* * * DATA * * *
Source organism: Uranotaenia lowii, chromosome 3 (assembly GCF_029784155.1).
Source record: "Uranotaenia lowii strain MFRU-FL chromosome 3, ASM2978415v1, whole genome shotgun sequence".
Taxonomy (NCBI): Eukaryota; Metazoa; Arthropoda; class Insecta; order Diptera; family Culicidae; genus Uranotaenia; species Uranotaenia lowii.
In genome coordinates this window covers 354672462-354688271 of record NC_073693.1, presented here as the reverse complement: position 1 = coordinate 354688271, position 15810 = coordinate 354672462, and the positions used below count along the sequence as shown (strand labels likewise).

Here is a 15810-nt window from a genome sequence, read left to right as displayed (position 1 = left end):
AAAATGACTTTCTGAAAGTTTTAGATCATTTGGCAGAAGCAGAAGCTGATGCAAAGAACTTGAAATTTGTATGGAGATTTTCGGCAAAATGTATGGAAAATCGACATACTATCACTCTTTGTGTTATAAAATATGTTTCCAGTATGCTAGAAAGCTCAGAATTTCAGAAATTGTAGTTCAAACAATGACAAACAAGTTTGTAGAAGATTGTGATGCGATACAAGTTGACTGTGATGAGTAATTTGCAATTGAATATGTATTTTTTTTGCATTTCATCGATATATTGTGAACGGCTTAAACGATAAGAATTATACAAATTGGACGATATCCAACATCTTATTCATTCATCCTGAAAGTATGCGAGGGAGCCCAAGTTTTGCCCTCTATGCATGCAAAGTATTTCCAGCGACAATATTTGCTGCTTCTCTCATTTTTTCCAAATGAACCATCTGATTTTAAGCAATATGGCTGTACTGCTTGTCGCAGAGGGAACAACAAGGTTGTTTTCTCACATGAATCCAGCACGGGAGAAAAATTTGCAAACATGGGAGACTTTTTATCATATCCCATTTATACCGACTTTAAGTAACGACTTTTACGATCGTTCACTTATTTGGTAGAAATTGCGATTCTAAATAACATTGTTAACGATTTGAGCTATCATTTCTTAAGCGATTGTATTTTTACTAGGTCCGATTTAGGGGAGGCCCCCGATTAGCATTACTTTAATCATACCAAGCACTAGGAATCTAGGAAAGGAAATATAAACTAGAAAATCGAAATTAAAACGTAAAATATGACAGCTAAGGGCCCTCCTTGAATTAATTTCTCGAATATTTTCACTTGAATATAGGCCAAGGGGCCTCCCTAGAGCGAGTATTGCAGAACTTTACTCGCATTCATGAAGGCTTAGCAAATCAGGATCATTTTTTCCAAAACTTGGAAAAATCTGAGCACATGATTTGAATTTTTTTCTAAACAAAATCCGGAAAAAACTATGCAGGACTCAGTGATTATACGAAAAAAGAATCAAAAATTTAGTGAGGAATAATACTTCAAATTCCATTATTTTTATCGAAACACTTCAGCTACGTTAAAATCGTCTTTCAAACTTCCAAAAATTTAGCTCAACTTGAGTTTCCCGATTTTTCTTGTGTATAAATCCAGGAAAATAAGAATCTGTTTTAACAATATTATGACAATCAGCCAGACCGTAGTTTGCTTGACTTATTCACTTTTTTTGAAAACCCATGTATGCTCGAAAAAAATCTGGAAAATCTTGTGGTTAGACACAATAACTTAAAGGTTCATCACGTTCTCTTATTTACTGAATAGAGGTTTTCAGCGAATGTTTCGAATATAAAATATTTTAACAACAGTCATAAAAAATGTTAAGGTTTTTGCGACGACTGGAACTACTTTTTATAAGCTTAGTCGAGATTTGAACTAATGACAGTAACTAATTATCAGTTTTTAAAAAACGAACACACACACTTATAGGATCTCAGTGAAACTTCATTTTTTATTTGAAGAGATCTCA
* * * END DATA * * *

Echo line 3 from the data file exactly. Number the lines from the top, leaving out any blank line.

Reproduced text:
Taxonomy (NCBI): Eukaryota; Metazoa; Arthropoda; class Insecta; order Diptera; family Culicidae; genus Uranotaenia; species Uranotaenia lowii.